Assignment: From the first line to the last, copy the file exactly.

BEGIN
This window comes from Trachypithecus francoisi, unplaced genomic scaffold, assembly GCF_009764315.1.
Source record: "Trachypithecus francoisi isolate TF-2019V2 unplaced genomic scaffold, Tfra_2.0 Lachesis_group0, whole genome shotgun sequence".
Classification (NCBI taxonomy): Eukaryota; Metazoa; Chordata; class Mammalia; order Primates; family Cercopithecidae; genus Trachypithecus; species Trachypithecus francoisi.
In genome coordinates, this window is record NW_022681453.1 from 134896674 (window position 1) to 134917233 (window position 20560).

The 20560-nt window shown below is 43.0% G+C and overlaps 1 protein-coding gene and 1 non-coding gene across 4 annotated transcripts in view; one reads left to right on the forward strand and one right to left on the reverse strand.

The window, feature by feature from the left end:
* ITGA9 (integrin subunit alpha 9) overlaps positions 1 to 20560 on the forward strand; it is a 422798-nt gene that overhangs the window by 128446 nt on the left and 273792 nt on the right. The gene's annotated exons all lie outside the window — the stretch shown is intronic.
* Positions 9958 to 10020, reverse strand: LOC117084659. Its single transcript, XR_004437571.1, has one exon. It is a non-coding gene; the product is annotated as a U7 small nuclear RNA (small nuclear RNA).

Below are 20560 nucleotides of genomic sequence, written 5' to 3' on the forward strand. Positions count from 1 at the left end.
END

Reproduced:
This window comes from Trachypithecus francoisi, unplaced genomic scaffold, assembly GCF_009764315.1.
Source record: "Trachypithecus francoisi isolate TF-2019V2 unplaced genomic scaffold, Tfra_2.0 Lachesis_group0, whole genome shotgun sequence".
Classification (NCBI taxonomy): Eukaryota; Metazoa; Chordata; class Mammalia; order Primates; family Cercopithecidae; genus Trachypithecus; species Trachypithecus francoisi.
In genome coordinates, this window is record NW_022681453.1 from 134896674 (window position 1) to 134917233 (window position 20560).

The 20560-nt window shown below is 43.0% G+C and overlaps 1 protein-coding gene and 1 non-coding gene across 4 annotated transcripts in view; one reads left to right on the forward strand and one right to left on the reverse strand.

The window, feature by feature from the left end:
* ITGA9 (integrin subunit alpha 9) overlaps positions 1 to 20560 on the forward strand; it is a 422798-nt gene that overhangs the window by 128446 nt on the left and 273792 nt on the right. The gene's annotated exons all lie outside the window — the stretch shown is intronic.
* Positions 9958 to 10020, reverse strand: LOC117084659. Its single transcript, XR_004437571.1, has one exon. It is a non-coding gene; the product is annotated as a U7 small nuclear RNA (small nuclear RNA).

Below are 20560 nucleotides of genomic sequence, written 5' to 3' on the forward strand. Positions count from 1 at the left end.